MANILA - Majority of provincial bus lines on Wednesday did not participate in the "voluntary" dry run of a policy banning them from EDSA, which a Quezon City court blocked last week, the Metropolitan Manila Development Authority said.
Fifteen bus companies last week said they will join the dry run, but may have had a change of heart after the Quezon City Regional Trial Court Branch 223 issued a preliminary injunction against the ban, said MMDA EDSA traffic head Bong Nebrija.
From 4 to 6 a.m., at least 10 provincial bus lines continued plying the major thoroughfare infamous for its crippling traffic, he said.
"Voluntary naman. Talagang mananaig po dito iyung negosyo," Nebrija told DZMM.
(The ban is voluntary so business interests will really prevail.)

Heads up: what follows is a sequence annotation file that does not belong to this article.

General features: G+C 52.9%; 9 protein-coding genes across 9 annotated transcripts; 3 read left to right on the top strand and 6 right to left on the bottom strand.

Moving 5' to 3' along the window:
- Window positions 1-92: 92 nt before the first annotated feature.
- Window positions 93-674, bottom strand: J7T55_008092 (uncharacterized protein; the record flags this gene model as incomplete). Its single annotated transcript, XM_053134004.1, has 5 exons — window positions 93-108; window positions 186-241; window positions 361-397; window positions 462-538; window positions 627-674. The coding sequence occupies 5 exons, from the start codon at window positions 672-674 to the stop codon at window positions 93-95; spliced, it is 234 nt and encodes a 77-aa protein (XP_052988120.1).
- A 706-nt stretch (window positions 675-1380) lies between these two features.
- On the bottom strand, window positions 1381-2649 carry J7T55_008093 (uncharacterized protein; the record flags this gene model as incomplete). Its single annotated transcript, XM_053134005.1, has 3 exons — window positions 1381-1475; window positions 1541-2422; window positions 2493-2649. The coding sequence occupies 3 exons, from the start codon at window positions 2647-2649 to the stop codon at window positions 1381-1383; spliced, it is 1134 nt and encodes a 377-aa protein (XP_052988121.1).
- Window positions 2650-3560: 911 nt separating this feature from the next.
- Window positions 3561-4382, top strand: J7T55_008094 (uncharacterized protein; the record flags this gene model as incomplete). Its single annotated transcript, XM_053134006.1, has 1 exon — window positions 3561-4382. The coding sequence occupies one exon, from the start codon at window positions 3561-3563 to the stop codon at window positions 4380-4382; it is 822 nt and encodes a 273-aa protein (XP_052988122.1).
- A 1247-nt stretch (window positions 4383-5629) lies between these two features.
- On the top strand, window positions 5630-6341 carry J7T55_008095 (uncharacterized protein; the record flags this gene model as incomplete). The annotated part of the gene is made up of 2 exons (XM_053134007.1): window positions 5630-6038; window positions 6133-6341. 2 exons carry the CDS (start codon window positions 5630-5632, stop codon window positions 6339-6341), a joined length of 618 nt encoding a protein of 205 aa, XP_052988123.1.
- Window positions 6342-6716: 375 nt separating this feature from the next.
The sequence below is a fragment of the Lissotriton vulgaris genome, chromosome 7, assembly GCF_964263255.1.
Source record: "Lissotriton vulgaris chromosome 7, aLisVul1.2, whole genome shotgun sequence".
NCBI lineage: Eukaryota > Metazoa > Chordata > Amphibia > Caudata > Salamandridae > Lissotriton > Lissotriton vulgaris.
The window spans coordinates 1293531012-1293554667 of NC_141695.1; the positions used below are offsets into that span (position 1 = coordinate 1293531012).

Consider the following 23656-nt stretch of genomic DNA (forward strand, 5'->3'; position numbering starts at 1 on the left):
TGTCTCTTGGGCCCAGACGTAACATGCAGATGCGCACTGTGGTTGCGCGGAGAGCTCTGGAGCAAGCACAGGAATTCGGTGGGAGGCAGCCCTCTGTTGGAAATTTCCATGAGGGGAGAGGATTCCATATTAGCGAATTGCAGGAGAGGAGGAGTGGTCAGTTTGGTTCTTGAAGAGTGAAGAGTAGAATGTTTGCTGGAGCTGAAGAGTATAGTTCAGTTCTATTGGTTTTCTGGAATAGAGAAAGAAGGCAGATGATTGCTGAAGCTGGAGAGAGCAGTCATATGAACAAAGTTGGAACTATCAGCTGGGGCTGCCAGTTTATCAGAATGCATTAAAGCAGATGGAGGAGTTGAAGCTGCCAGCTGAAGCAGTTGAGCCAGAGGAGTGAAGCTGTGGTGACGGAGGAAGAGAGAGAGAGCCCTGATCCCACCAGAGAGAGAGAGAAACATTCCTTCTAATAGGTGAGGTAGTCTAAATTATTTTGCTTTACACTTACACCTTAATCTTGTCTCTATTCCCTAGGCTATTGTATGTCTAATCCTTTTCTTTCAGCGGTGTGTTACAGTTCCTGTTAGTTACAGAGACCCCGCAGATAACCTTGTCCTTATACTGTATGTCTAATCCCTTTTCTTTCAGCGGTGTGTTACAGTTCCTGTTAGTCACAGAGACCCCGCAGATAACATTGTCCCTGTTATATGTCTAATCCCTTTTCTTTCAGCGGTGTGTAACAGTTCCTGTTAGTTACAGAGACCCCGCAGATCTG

"Mas marami pa ang hindi sumusunod [kaysa] sa sumusunod. Baka wala ngang sumusunod," he added.
(There are more bus lines disregarding the dry run compared to those following it. Perhaps even none may be obeying it.)
The court blocked the ban after the MMDA failed to submit a study proving that it would ease traffic, said Alex Yague, president of the Provincial Bus Operators Association of the Philippines.
"Ang dry run na ito ay kasama na sa writ of preliminary injunction so hindi dapat kami sumama doon dahil magiging paglabag na ito," he said in a separate DZMM interview.
(This dry run is included in the writ of preliminary injunction so we should not participate because it will be a violation of the court order.)
The MMDA pushed through with the dry run because it has yet to receive a copy of the halt order, its spokesperson Celine Pialago earlier said.
Although "all" operators have agreed to participate, "it’s okay" if others will choose not to, she said Tuesday.